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Other parents think the events could be more to the point. “A lot of this letting go business — they could condense that before lunch, and then after lunch do the practical stuff,” as Morgan Roth put it. Ms. Roth loves American University, where her daughter will be a student in the fall, but she thought much of the material in the parent orientation could have been covered in a webinar, and she wished they’d included a session on how to understand the tuition bill instead of one on student nutrition.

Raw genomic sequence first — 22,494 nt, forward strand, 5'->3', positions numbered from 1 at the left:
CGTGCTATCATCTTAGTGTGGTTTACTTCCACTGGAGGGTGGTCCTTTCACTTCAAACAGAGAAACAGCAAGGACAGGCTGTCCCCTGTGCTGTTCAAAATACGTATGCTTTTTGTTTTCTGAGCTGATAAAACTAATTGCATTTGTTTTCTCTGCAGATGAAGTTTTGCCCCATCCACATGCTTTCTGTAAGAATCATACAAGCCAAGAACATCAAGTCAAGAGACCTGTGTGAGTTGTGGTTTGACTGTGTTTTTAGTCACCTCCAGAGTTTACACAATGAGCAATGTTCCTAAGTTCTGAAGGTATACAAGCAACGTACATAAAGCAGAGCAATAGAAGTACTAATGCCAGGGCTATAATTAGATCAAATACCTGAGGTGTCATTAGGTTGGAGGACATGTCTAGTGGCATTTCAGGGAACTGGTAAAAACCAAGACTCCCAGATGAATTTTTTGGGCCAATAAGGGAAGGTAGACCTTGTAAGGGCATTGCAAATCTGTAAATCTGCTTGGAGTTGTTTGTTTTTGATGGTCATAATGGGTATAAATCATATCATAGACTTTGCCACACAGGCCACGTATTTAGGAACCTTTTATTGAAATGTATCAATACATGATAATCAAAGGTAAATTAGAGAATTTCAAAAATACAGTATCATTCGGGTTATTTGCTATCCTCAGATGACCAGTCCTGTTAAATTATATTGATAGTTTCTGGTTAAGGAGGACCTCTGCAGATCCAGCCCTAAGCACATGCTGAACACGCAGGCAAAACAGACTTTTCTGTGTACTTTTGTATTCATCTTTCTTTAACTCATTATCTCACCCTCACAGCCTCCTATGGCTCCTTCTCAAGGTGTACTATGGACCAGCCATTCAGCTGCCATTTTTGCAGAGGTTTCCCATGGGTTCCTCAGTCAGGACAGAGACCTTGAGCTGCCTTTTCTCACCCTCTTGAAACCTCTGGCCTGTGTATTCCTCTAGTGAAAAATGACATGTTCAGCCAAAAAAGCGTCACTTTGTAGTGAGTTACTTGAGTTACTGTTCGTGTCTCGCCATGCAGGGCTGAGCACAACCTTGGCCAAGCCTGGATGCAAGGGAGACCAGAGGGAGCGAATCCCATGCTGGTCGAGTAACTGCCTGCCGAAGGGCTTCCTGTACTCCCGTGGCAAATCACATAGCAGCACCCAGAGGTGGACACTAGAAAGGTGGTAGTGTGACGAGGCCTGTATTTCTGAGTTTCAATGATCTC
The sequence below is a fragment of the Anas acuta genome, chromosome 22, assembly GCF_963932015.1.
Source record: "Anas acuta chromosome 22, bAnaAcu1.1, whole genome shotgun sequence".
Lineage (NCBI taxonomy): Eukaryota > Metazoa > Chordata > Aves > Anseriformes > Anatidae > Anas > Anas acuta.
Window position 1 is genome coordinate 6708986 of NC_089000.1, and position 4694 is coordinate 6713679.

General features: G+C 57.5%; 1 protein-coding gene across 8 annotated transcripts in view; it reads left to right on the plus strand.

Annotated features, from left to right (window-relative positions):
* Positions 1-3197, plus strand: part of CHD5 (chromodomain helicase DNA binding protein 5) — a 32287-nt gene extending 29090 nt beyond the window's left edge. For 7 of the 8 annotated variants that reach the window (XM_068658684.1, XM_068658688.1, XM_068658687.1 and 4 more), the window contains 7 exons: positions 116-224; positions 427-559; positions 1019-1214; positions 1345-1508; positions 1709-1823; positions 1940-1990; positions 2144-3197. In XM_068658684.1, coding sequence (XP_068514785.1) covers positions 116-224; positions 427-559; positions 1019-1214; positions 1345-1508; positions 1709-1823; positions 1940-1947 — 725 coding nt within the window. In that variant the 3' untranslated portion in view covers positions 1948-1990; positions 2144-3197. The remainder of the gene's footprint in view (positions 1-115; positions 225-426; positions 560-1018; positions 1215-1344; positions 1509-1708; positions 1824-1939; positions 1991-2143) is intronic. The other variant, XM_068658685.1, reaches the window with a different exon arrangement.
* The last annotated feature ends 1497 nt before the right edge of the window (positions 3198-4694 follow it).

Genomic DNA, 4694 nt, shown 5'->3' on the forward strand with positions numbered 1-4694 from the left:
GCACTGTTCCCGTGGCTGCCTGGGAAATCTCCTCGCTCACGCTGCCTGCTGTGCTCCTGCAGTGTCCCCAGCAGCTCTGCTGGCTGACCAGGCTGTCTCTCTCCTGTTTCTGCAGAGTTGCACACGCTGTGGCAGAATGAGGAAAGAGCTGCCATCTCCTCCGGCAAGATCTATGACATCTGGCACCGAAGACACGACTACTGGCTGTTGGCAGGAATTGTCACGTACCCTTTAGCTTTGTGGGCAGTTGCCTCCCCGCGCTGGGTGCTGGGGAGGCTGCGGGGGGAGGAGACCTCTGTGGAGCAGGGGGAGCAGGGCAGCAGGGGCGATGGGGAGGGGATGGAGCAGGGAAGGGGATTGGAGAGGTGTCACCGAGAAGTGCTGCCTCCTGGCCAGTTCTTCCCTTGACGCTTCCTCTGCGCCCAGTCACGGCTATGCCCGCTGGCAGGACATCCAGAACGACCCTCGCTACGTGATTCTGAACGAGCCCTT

Still, the number of family members attending these events at Cleveland State University has tripled in the last five years. At Northeastern University in Boston, “at least 85 percent if not 90 percent of students have parents that also attend our programs,” said spokeswoman Katherine Cadwell.

At Indiana State University at Terre Haute, orientations have included “as many as nine family members, including grandparents,” said spokesman John Beacon. “We don’t mind at all and we enjoy having the whole family participate. We recognize there are lots of helicopter parents. Rather than try to limit their involvement, we embrace it.”